Beware of BOTOX® Parties
April 25, 2013
According to a report by the American Society for Aesthetic Plastic Surgery, BOTOX® Cosmetic and other non-surgical cosmetic treatments made up 83% of all cosmetic procedures in 2010 – and BOTOX® was by far the most popular of these minimally-invasive treatments. As BOTOX® continues to grow in popularity, the risk of finding a provider who fails to administer it properly also increases. “BOTOX® parties” have become an alarming trend. These underground gatherings are meant to offer a cheaper way of obtaining injections – an alternative to visiting a board-certified plastic surgeon and paying full-price to improve your appearance. Unfortunately, the risks of BOTOX® being administered by an unqualified physician far outweigh the financial benefits. A representative of the Independent Healthcare Advisory Service has outlined a five-point checklist to use when seeking a BOTOX® practitioner:Blog
- Qualifications – Make sure you are obtaining your injections from a regulated doctor, dentist, or registered nurse who is appropriately qualified to administer cosmetic injectables. If complications occur, you’ll want your practitioner to know how to deal with them.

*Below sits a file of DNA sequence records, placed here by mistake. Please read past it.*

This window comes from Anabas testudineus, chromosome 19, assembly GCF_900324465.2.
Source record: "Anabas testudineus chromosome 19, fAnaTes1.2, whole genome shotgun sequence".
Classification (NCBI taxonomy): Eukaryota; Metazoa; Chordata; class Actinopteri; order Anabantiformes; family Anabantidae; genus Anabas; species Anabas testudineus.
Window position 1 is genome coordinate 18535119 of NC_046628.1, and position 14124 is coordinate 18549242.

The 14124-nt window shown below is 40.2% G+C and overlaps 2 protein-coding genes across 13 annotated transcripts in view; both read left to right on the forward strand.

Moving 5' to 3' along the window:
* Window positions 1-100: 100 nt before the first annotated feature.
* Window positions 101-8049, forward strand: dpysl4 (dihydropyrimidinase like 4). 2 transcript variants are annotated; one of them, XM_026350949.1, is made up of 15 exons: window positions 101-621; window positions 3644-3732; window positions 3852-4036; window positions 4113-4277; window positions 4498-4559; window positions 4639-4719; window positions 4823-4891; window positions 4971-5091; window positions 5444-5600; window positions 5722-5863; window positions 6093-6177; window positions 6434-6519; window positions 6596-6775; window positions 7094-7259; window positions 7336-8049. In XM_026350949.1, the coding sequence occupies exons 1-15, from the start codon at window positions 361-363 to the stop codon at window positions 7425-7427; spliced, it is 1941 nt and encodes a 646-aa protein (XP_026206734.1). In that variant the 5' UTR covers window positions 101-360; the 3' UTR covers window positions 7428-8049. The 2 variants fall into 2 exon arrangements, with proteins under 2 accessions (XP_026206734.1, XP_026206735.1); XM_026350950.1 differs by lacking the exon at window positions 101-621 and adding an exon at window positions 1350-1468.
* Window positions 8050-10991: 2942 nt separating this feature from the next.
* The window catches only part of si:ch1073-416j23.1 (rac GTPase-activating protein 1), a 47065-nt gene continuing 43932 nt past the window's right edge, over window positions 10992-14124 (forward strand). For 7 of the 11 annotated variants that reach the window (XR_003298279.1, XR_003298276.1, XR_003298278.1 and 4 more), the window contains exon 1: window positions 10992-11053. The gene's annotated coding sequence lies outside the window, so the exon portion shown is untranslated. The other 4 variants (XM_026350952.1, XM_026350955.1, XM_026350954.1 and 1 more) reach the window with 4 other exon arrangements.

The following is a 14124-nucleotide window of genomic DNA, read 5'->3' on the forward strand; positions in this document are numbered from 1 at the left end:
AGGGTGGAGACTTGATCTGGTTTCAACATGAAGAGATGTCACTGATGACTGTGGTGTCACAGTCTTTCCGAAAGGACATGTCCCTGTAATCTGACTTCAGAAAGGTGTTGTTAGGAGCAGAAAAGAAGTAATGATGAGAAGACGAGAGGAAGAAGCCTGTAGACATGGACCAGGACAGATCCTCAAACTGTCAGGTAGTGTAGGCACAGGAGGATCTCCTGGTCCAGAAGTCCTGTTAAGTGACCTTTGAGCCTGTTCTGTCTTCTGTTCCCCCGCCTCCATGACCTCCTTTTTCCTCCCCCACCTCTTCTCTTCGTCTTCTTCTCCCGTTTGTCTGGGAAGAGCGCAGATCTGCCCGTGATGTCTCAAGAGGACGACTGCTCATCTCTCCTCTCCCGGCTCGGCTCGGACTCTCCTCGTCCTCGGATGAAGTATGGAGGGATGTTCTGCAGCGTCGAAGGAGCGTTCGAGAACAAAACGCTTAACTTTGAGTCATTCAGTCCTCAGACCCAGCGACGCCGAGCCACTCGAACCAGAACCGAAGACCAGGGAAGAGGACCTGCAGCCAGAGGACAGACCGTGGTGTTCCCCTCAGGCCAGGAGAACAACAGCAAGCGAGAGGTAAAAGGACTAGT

- Title – Unrecognizable titles like “Advanced Aesthetic Practitioner” can be misleading. Make sure the individual holding the needle actually has the title of doctor, dentist, or registered nurse.
- Training – Only a well-trained physician will know how to address any adverse reactions to BOTOX®. Ask your provider where they trained for cosmetic injections, and what their training involved.
- Location – BOTOX® should only be applied in a sanitary, safe, clinical environment in order to avoid infection.
- Substance – BOTOX® is a prescription-only medicine. Make sure you are not buying something off the internet that claims to be BOTOX®.